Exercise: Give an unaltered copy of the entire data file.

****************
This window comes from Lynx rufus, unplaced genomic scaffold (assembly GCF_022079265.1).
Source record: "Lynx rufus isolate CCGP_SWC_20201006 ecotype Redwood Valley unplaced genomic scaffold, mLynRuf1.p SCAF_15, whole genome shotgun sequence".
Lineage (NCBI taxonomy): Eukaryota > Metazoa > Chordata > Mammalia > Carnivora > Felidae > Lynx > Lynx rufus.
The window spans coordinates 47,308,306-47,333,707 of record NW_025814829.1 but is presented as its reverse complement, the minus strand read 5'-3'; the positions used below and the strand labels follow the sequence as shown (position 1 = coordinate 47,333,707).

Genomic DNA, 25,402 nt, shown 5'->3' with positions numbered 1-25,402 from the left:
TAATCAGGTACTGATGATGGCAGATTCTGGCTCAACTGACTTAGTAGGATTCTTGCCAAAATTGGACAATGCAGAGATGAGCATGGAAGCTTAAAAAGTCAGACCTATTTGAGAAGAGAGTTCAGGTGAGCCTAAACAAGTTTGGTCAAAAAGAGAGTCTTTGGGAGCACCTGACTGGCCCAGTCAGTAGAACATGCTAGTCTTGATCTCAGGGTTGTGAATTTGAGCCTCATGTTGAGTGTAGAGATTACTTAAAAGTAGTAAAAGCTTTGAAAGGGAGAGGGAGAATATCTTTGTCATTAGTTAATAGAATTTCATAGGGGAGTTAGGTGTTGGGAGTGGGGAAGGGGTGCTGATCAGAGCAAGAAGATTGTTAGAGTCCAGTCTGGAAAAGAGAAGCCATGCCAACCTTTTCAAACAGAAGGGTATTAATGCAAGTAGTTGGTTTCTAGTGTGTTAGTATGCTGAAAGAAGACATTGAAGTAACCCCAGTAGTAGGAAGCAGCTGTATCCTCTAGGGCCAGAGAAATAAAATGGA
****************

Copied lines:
This window comes from Lynx rufus, unplaced genomic scaffold (assembly GCF_022079265.1).
Source record: "Lynx rufus isolate CCGP_SWC_20201006 ecotype Redwood Valley unplaced genomic scaffold, mLynRuf1.p SCAF_15, whole genome shotgun sequence".
Lineage (NCBI taxonomy): Eukaryota > Metazoa > Chordata > Mammalia > Carnivora > Felidae > Lynx > Lynx rufus.
The window spans coordinates 47,308,306-47,333,707 of record NW_025814829.1 but is presented as its reverse complement, the minus strand read 5'-3'; the positions used below and the strand labels follow the sequence as shown (position 1 = coordinate 47,333,707).

Genomic DNA, 25,402 nt, shown 5'->3' with positions numbered 1-25,402 from the left:
TAATCAGGTACTGATGATGGCAGATTCTGGCTCAACTGACTTAGTAGGATTCTTGCCAAAATTGGACAATGCAGAGATGAGCATGGAAGCTTAAAAAGTCAGACCTATTTGAGAAGAGAGTTCAGGTGAGCCTAAACAAGTTTGGTCAAAAAGAGAGTCTTTGGGAGCACCTGACTGGCCCAGTCAGTAGAACATGCTAGTCTTGATCTCAGGGTTGTGAATTTGAGCCTCATGTTGAGTGTAGAGATTACTTAAAAGTAGTAAAAGCTTTGAAAGGGAGAGGGAGAATATCTTTGTCATTAGTTAATAGAATTTCATAGGGGAGTTAGGTGTTGGGAGTGGGGAAGGGGTGCTGATCAGAGCAAGAAGATTGTTAGAGTCCAGTCTGGAAAAGAGAAGCCATGCCAACCTTTTCAAACAGAAGGGTATTAATGCAAGTAGTTGGTTTCTAGTGTGTTAGTATGCTGAAAGAAGACATTGAAGTAACCCCAGTAGTAGGAAGCAGCTGTATCCTCTAGGGCCAGAGAAATAAAATGGA